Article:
Fresh off the heels of ATTOM Data Solutions’ Year-End 2019 U.S. Home Flipping Report released this week, ATTOM decided to take a deep dive into the demographics within the top metro areas seeing more home flips and here is what we found.

According to ATTOM’s latest year-end home flipping report, U.S. single family homes and condos flipped in 2019 reached the highest point since 2006 – there were 245,864 home flips. That number represented 6.2 percent of all home sales in the nation during the year, an 8-year high. That rate was up from 5.8 percent in 2018 and from 5.7 percent in 2017.

Drilling down to the metro area, home flips as a portion of all home sales increased from 2018 to 2019 in 122 of the 190 metro areas analyzed in the report (64.2 percent). The largest annual increases in the home flipping rate came in Laredo, TX (up 103.5 percent); Raleigh, NC (up 59.8 percent); Charlotte, NC (up 44.1 percent); Fort Smith, AR (up 43.2 percent) and Columbus, GA (up 40.5 percent). Metro areas qualified for the report if they had a population of at least 200,000 and at least 100 home flips in 2019.

Millennials and Baby Boomers

In terms of the demographic data we looked at from 2011-2016, here are the increases and decreases in millennials and baby boomers in these same areas, along with the complete list of the top 10 metro areas seeing the highest flipping rates with at least 200,000 people and 100 home flips in 2019: Laredo, TX – millennials down 1.6 percent, baby boomers down 9.4 percent; Raleigh, NC – millennials up 15.4 percent, baby boomers up 3.5 percent; Charlotte-Concord-Gastonia, NC-SC – millennials up 12.9 percent; baby boomers down 2.0 percent; Fort Smith, AR-OK – millennials down 0.5 percent, baby boomers down 6.6 percent; Columbus, GA-AL – millennials down 2.2 percent, baby boomers down 10.9 percent; Atlanta-Sandy Springs-Roswell, GA – millennials up 8.0 percent, baby boomers down 8.2 percent; San Antonio-New Braunfels, TX – millennials up 12.2 percent, baby boomers down 3.0 percent; Brownsville-Harlingen, TX – millennials down 12.4 percent, baby boomers down 4.7 percent; Tucson, AZ – millennials up 3.3 percent; baby boomers down 6.9 percent; and Springfield, MO – millennials up 7.1 percent, baby boomers down 5.2 percent.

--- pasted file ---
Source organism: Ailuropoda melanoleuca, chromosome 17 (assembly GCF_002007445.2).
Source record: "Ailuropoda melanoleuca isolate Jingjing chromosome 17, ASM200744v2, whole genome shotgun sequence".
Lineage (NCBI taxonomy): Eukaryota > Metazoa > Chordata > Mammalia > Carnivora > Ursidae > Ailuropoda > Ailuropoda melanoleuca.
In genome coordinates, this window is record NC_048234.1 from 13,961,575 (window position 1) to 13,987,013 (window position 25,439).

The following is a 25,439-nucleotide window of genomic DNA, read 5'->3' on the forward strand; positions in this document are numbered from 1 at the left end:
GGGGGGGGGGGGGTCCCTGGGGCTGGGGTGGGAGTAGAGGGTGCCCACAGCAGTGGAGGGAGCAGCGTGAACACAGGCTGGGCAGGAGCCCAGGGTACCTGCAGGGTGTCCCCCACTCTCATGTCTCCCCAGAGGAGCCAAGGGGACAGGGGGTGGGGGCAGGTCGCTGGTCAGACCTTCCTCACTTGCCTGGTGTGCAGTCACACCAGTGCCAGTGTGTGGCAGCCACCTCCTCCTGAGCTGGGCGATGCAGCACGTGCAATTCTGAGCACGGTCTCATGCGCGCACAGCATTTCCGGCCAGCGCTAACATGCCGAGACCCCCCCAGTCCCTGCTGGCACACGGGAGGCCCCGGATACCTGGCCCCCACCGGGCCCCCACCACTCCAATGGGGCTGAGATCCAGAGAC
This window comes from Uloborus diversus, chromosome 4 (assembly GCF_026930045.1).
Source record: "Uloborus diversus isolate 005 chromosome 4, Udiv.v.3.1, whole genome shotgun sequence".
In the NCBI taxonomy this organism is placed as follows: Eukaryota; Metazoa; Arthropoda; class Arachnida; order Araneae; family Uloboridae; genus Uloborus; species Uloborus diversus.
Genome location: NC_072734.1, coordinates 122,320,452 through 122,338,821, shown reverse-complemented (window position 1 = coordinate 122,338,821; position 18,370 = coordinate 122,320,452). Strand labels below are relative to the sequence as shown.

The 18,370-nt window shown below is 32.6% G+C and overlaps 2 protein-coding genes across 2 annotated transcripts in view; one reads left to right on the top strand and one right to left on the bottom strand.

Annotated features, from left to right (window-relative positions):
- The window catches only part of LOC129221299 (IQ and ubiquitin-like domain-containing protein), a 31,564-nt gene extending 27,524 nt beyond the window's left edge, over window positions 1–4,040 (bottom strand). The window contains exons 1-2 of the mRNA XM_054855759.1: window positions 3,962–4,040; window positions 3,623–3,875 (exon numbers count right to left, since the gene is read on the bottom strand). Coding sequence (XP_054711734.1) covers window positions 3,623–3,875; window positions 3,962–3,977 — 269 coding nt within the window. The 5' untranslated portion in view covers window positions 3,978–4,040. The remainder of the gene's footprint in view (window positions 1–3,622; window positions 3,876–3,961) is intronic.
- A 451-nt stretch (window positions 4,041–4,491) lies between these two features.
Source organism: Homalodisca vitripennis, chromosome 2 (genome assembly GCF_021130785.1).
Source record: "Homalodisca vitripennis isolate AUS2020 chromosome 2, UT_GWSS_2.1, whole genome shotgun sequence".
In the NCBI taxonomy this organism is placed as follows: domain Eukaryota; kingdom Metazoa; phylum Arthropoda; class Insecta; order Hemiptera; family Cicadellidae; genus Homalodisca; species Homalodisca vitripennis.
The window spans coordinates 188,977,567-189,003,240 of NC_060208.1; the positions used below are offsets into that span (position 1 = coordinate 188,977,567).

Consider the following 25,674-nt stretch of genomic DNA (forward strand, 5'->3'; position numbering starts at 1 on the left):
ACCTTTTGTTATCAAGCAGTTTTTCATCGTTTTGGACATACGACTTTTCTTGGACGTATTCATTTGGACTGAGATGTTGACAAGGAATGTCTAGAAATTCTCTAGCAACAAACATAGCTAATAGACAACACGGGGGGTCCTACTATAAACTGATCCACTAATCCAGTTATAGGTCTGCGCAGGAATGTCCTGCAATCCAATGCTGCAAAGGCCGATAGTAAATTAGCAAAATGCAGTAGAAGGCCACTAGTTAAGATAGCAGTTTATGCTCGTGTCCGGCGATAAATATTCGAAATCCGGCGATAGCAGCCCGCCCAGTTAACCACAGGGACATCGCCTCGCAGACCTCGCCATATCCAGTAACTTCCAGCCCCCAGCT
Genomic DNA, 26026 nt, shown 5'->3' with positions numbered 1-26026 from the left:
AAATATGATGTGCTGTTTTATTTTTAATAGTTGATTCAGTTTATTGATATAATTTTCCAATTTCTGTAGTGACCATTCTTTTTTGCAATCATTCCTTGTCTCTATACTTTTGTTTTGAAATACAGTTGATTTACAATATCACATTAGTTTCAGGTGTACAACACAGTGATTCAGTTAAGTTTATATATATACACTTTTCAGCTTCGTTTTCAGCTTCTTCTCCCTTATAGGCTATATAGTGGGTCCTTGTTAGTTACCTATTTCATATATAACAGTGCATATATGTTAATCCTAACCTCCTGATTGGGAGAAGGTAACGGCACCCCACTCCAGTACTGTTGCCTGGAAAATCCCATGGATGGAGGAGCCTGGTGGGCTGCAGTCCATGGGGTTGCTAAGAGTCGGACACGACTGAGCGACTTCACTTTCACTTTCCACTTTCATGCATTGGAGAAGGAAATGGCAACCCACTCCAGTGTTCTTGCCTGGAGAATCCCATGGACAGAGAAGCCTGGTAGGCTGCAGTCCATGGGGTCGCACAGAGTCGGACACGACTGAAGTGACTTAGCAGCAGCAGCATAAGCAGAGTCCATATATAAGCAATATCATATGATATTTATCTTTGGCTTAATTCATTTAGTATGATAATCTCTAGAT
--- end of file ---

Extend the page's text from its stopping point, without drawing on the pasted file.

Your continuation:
Also according to the report, aside from Raleigh, NC, and Charlotte, NC, the biggest annual flipping-rate increases in MSAs with a population of 1 million or more were in Atlanta, GA (up 39.1 percent); San Antonio, TX (up 37.2 percent) and Tucson, AZ (up 34.2 percent).

ATTOM’s report noted that biggest decrease in annual flipping rates among MSAs with a population of 1 million or more were in Seattle, WA (down 16.9 percent); Indianapolis, IN (down 9.1 percent); Grand Rapids, MI (down 8.0 percent); Rochester, NY (down 5.9 percent) and Baltimore, MD (down 4.8 percent).

And, while flipping activity rose, profit margins continued dropping. Homes flipped in 2019 typically generated a gross profit of $62,900 nationwide (the difference between the median sales price and the median paid by investors), down 3.2 percent from $65,000 in 2018 year and 6 percent from the post-recession peak of $66,899 in 2017.

Also in terms of profits, the typical gross flipping profit of $62,900 translated into a 40.6 percent return on investment compared to the original acquisition price. That was down from a 45.8 percent gross flipping ROI in 2018 and down from 51.4 percent ROI in 2017. The latest typical return on home flips stood at the lowest point since 2011.

Want to learn more about how home flipping rates, profits and demographics might be significant your area? Contact us to find out how!

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